Rathbones Folio Prize
shortlist announced on March 27th, 2018
winners announced on May 8th, 2018
The Rathbones Folio Prize is open to all works of literature written in English and published in the UK in the previous calendar year under any genre (except those dedicated primarily to children). It is also a recent award, being hosted under this name for the first time last year.
The 2017 Rathbones Folio Prize winner was Hisham Matar for his memoir The Return: Fathers, Sons and the Land in Between. In the aftermath of Qaddafi’s overthrow, the author returned to his native Libya in search of answers for his father’s disappearance.
When Matar was twelve-years-old, he and his family went into political exile. Eight years after that, Matar’s father — former diplomat and military man with ties to the political rebels — was kidnapped from the streets of Cairo. The believed suspect is the Libyan government, and it is believed that he was held in the regime’s most infamous prison. Hisham Matar’s journey to look for answers for his father’s disappearance takes him to the now-empty prison, but as he writes — hope is “persistent and cunning.”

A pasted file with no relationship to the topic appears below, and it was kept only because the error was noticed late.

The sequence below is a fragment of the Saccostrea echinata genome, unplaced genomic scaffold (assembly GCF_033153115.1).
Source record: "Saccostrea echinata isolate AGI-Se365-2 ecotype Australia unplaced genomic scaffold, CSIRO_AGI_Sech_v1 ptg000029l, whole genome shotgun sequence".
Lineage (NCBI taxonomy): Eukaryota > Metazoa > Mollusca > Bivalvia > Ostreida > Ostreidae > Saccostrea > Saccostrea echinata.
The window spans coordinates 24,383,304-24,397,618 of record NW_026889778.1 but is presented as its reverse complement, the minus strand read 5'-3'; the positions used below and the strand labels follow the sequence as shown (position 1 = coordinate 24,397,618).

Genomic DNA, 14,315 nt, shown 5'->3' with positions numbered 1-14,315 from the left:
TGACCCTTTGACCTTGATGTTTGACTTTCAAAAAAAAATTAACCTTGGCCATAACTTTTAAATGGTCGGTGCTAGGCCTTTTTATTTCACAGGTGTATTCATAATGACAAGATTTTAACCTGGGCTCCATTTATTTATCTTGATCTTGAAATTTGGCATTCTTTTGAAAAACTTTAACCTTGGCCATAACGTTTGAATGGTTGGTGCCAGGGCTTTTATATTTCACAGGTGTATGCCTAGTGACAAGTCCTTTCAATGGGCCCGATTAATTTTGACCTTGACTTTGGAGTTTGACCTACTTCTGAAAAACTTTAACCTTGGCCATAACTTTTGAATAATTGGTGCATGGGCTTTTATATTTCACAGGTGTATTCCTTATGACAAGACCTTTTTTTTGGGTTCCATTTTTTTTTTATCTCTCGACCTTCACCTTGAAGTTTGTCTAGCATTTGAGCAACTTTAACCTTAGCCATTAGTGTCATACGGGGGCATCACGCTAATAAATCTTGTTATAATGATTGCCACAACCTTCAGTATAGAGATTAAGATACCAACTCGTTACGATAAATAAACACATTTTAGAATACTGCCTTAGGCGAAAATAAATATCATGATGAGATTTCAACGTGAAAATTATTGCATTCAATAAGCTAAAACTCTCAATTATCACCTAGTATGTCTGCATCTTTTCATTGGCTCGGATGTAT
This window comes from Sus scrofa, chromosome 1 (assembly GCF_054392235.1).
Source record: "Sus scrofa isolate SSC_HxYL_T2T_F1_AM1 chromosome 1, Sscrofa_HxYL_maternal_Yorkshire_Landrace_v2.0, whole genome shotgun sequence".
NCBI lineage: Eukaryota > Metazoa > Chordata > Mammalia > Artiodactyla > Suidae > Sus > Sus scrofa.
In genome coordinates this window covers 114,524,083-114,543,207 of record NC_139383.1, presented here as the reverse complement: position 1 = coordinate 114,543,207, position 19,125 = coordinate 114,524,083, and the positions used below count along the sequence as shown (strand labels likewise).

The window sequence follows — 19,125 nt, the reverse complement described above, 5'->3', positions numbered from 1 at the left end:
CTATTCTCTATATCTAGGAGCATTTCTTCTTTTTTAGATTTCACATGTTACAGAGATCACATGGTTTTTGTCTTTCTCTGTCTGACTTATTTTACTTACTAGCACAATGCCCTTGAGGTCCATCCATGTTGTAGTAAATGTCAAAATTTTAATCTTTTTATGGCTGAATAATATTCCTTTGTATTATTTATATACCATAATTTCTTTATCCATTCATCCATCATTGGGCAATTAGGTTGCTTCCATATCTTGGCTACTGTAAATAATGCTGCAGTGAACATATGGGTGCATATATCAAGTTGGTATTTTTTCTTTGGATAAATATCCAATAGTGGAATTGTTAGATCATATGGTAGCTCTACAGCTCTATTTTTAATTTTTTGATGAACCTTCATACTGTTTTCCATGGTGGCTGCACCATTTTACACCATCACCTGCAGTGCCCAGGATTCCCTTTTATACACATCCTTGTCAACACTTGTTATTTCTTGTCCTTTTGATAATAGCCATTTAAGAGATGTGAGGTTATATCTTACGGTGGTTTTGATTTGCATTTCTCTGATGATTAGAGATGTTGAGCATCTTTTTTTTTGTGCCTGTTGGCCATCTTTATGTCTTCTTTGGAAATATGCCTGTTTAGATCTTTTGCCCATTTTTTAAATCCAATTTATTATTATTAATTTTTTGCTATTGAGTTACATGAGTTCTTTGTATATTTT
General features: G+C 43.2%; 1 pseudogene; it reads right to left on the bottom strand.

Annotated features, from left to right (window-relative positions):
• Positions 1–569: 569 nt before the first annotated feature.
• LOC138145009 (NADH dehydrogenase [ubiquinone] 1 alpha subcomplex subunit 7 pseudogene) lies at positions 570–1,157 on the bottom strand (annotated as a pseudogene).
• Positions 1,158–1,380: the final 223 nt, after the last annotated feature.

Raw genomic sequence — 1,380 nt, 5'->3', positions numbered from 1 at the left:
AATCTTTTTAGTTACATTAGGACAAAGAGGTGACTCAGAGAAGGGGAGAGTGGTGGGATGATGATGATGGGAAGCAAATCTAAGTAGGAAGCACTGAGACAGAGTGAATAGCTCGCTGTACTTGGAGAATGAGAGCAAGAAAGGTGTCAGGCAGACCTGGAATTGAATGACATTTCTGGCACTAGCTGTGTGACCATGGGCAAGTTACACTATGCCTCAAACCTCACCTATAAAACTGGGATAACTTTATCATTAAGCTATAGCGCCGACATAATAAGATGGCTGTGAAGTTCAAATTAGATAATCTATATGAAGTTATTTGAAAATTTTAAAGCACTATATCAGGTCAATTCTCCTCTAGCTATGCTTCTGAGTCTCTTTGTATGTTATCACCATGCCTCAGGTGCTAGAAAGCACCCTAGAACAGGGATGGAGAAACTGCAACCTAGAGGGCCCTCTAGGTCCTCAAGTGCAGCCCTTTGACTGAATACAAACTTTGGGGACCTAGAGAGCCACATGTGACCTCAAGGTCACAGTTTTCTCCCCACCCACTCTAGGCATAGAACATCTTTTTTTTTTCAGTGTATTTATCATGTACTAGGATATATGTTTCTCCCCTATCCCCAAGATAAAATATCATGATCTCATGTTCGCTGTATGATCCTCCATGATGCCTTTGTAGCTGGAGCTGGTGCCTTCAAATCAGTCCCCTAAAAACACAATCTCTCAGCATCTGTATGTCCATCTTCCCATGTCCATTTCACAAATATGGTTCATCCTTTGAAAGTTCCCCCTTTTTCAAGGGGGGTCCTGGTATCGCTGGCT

What particularly interested me about this award was its flexibility in accepting works written by authors of every nationality, as long as they published them in the UK. As a new book award, I feel like maybe not a lot of people know about it, so I wanted to bring it into the book-blogging community.
Man Booker International Prize
shortlist announced on March 12th, 2018
winner announced on May 22nd, 2018
The Man Booker International Prize’s rules for contestants accepted changed in 2016, now being awarded to an author and translator of any nationality. Its aim is to recognize and encourage the publication of works not written in English and its translation for the English-speaking markets.